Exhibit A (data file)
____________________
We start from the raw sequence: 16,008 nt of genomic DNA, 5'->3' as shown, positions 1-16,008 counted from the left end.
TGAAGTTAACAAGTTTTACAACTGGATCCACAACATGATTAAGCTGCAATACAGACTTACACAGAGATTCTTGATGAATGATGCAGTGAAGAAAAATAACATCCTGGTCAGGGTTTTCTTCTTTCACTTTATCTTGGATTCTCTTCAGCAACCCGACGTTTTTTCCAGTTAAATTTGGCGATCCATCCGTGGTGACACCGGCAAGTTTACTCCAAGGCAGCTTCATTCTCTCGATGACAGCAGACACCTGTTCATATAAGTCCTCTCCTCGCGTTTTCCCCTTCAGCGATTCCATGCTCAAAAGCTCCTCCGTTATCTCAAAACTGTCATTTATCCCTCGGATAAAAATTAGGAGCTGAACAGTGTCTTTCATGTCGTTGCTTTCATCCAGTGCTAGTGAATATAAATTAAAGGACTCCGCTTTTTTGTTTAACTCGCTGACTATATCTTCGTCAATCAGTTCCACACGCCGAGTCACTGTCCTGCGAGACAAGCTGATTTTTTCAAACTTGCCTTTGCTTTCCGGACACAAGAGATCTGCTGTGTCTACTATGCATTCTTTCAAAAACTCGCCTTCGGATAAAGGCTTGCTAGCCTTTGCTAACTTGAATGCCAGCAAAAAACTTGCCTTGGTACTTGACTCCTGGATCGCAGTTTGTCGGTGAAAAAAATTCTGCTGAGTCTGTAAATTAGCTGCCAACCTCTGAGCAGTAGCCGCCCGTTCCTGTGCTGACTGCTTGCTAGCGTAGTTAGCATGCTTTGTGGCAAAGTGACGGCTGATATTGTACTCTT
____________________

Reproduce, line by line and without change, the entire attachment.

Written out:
We start from the raw sequence: 16,008 nt of genomic DNA, 5'->3' as shown, positions 1-16,008 counted from the left end.
TGAAGTTAACAAGTTTTACAACTGGATCCACAACATGATTAAGCTGCAATACAGACTTACACAGAGATTCTTGATGAATGATGCAGTGAAGAAAAATAACATCCTGGTCAGGGTTTTCTTCTTTCACTTTATCTTGGATTCTCTTCAGCAACCCGACGTTTTTTCCAGTTAAATTTGGCGATCCATCCGTGGTGACACCGGCAAGTTTACTCCAAGGCAGCTTCATTCTCTCGATGACAGCAGACACCTGTTCATATAAGTCCTCTCCTCGCGTTTTCCCCTTCAGCGATTCCATGCTCAAAAGCTCCTCCGTTATCTCAAAACTGTCATTTATCCCTCGGATAAAAATTAGGAGCTGAACAGTGTCTTTCATGTCGTTGCTTTCATCCAGTGCTAGTGAATATAAATTAAAGGACTCCGCTTTTTTGTTTAACTCGCTGACTATATCTTCGTCAATCAGTTCCACACGCCGAGTCACTGTCCTGCGAGACAAGCTGATTTTTTCAAACTTGCCTTTGCTTTCCGGACACAAGAGATCTGCTGTGTCTACTATGCATTCTTTCAAAAACTCGCCTTCGGATAAAGGCTTGCTAGCCTTTGCTAACTTGAATGCCAGCAAAAAACTTGCCTTGGTACTTGACTCCTGGATCGCAGTTTGTCGGTGAAAAAAATTCTGCTGAGTCTGTAAATTAGCTGCCAACCTCTGAGCAGTAGCCGCCCGTTCCTGTGCTGACTGCTTGCTAGCGTAGTTAGCATGCTTTGTGGCAAAGTGACGGCTGATATTGTACTCTT